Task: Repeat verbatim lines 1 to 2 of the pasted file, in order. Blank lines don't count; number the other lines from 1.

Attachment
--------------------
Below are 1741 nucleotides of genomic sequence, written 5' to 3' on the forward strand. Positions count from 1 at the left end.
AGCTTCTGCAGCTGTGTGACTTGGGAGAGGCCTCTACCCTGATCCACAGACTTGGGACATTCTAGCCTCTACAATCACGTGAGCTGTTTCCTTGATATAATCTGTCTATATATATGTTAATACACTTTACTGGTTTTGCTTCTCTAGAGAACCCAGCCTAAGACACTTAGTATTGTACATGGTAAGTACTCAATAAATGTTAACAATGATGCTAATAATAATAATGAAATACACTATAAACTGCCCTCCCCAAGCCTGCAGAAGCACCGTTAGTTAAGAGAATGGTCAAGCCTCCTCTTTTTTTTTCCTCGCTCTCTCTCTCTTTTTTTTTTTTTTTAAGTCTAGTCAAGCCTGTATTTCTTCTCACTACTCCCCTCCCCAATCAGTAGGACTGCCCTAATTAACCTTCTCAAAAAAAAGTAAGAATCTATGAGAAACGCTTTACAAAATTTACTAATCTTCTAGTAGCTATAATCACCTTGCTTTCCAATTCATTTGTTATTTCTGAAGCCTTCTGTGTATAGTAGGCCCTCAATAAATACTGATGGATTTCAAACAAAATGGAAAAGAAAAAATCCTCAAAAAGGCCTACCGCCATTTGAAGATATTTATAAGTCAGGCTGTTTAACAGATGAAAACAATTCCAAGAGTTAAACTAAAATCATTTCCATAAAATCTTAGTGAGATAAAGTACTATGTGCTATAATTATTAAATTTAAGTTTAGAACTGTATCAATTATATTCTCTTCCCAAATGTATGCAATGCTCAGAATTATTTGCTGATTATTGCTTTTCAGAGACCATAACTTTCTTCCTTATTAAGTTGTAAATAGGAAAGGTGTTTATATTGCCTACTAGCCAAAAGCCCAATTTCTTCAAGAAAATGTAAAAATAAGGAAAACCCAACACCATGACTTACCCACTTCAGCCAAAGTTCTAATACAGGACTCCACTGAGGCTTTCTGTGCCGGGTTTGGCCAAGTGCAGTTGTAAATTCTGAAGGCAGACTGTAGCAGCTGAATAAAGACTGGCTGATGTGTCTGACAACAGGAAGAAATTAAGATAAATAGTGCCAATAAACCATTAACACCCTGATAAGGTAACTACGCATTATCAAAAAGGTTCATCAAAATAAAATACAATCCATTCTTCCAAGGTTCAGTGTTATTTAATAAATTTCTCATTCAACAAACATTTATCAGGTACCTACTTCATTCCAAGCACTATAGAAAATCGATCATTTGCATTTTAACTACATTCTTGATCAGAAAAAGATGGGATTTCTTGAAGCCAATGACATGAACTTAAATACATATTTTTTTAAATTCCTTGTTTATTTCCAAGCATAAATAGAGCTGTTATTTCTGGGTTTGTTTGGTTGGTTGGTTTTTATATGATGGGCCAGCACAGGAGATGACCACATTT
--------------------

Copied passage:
Below are 1741 nucleotides of genomic sequence, written 5' to 3' on the forward strand. Positions count from 1 at the left end.
AGCTTCTGCAGCTGTGTGACTTGGGAGAGGCCTCTACCCTGATCCACAGACTTGGGACATTCTAGCCTCTACAATCACGTGAGCTGTTTCCTTGATATAATCTGTCTATATATATGTTAATACACTTTACTGGTTTTGCTTCTCTAGAGAACCCAGCCTAAGACACTTAGTATTGTACATGGTAAGTACTCAATAAATGTTAACAATGATGCTAATAATAATAATGAAATACACTATAAACTGCCCTCCCCAAGCCTGCAGAAGCACCGTTAGTTAAGAGAATGGTCAAGCCTCCTCTTTTTTTTTCCTCGCTCTCTCTCTCTTTTTTTTTTTTTTTAAGTCTAGTCAAGCCTGTATTTCTTCTCACTACTCCCCTCCCCAATCAGTAGGACTGCCCTAATTAACCTTCTCAAAAAAAAGTAAGAATCTATGAGAAACGCTTTACAAAATTTACTAATCTTCTAGTAGCTATAATCACCTTGCTTTCCAATTCATTTGTTATTTCTGAAGCCTTCTGTGTATAGTAGGCCCTCAATAAATACTGATGGATTTCAAACAAAATGGAAAAGAAAAAATCCTCAAAAAGGCCTACCGCCATTTGAAGATATTTATAAGTCAGGCTGTTTAACAGATGAAAACAATTCCAAGAGTTAAACTAAAATCATTTCCATAAAATCTTAGTGAGATAAAGTACTATGTGCTATAATTATTAAATTTAAGTTTAGAACTGTATCAATTATATTCTCTTCCCAAATGTATGCAATGCTCAGAATTATTTGCTGATTATTGCTTTTCAGAGACCATAACTTTCTTCCTTATTAAGTTGTAAATAGGAAAGGTGTTTATATTGCCTACTAGCCAAAAGCCCAATTTCTTCAAGAAAATGTAAAAATAAGGAAAACCCAACACCATGACTTACCCACTTCAGCCAAAGTTCTAATACAGGACTCCACTGAGGCTTTCTGTGCCGGGTTTGGCCAAGTGCAGTTGTAAATTCTGAAGGCAGACTGTAGCAGCTGAATAAAGACTGGCTGATGTGTCTGACAACAGGAAGAAATTAAGATAAATAGTGCCAATAAACCATTAACACCCTGATAAGGTAACTACGCATTATCAAAAAGGTTCATCAAAATAAAATACAATCCATTCTTCCAAGGTTCAGTGTTATTTAATAAATTTCTCATTCAACAAACATTTATCAGGTACCTACTTCATTCCAAGCACTATAGAAAATCGATCATTTGCATTTTAACTACATTCTTGATCAGAAAAAGATGGGATTTCTTGAAGCCAATGACATGAACTTAAATACATATTTTTTTAAATTCCTTGTTTATTTCCAAGCATAAATAGAGCTGTTATTTCTGGGTTTGTTTGGTTGGTTGGTTTTTATATGATGGGCCAGCACAGGAGATGACCACATTT